My Legislature at Work

The state of Florida faces a number of serious problems. For example, the state child welfare system is something worse than a total disaster. Not only does it lose track of kids who then vanish, leave kids in dangerous homes, and cut off health care for poor kids with no alternatives but the state also runs a series of ‘boot camps’ for ‘young offenders’ in which state employees are encouraged to beat up children. We don’t know how many they have killed in the process, but we do know that the latest fatality happened to be captured on a video that sounds totally repulsive. Personally, I don’t have the stomach to watch it. (The autopsy, by the way, appears to have been phonied up by a local ME with an expired medical license who also has a record of botching autopsies. He said the death, shortly after the beating, was due to ‘natural causes’. Did I mention the victim was black?)

So what’s the Florida legislature worrying about? Why, the state pie of course! Should it be pecan or key lime? The battle lines are drawn!

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2 Responses to My Legislature at Work

  1. bricklayer says:

    Boot camps are just one of many options available to sentencing judges. We could just warehouse delinquents in jails. Does this one incident justify removing this option from juvenile justice completely? It seems to me there is a portion of the juvenile criminal population that can be saved by a good ass-kicking. Why not try?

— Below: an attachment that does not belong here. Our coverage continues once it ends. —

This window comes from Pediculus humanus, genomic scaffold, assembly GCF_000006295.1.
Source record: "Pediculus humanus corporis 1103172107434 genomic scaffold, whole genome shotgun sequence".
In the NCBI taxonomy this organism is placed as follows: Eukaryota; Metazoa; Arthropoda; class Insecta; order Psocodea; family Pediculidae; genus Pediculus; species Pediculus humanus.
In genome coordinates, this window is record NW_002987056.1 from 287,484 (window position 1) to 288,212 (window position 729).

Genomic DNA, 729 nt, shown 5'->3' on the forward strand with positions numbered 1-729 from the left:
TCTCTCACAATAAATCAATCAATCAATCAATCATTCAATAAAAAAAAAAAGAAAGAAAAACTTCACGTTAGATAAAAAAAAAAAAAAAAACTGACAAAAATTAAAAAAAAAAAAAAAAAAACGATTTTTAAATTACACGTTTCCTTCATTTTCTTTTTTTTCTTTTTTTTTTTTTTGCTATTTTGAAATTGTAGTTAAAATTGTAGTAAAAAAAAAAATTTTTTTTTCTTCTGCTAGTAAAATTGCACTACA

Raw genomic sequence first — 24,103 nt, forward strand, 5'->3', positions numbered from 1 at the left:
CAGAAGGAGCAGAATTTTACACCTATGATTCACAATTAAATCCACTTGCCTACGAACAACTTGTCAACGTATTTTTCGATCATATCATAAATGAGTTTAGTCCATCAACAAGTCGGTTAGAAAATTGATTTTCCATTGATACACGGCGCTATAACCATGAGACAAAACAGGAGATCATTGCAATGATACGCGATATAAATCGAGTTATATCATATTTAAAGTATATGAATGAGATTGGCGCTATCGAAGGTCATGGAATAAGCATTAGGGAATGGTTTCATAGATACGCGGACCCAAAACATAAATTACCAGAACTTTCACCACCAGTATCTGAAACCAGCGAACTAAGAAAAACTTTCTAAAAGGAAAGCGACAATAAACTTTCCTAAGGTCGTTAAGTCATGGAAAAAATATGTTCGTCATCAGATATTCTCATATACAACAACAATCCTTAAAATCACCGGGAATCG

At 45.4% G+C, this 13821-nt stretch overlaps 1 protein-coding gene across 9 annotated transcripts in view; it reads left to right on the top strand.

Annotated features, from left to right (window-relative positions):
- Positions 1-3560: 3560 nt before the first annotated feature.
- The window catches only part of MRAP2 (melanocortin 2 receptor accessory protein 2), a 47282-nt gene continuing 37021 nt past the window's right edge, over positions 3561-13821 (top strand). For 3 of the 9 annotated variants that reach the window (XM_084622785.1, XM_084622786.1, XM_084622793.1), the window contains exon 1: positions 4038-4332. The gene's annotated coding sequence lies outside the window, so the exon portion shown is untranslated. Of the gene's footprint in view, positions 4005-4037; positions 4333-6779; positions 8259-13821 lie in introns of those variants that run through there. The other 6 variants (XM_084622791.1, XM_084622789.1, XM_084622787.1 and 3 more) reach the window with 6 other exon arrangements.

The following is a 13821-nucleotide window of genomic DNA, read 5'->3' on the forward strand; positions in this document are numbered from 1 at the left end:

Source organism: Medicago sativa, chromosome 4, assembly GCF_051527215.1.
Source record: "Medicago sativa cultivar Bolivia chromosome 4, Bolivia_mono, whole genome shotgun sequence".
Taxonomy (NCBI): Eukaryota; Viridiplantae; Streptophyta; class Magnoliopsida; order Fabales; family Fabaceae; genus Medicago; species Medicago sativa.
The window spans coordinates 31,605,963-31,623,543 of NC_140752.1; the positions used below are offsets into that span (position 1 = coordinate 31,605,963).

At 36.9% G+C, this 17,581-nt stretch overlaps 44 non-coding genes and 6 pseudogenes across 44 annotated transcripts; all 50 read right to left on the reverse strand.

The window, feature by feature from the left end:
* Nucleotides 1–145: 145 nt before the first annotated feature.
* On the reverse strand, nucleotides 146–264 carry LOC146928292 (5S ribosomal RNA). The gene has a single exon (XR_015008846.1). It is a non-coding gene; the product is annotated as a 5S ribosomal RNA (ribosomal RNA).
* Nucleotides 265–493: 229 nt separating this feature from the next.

Many UM students do their clinical work with the juvenile criminal justice system. I seriously doubt you’ll find any of them that think that boot-camps aren’t worth a shot for some of the kids that have absolutely no notion of respect and discipline. Sure, many will recidivate, but if you turn around a small percentage, isn’t it worth it?

    I guess we could just have group counseling sessions for gang-bangers where they hold hands in a circle and talk about their feelings.

  2. Michael says:

    While I am no criminal justice expert, the newspapers report that (in addition to being moral cesspools) boot camps have higher recidivism rates than alternatives. As the camps are exempted by law from most of the control mechanisms that apply to other types of facility to which we sentence children, it’s hardly surprising they are a mess.

    The ineffectiveness of boot camps also seems to be supported in the academic litterature, for example James F. Anderson & Laronistine Dyson, A Four Year Tracking Investigation on Boot Camp Participants: a Study of Recidivism Outcome, 10 Justice Professional 199 (Sep 1997) which says basically that boot camps increase recidivism and are a waste of taxpayer money. (The article is available in the Richter electronic journals collection if you want to check on me.)

    As for what other students think, I will wait for them to speak for themselves. I doubt many of them are as cavalier about the moral aspects, but I’m always prepared to be surprised.

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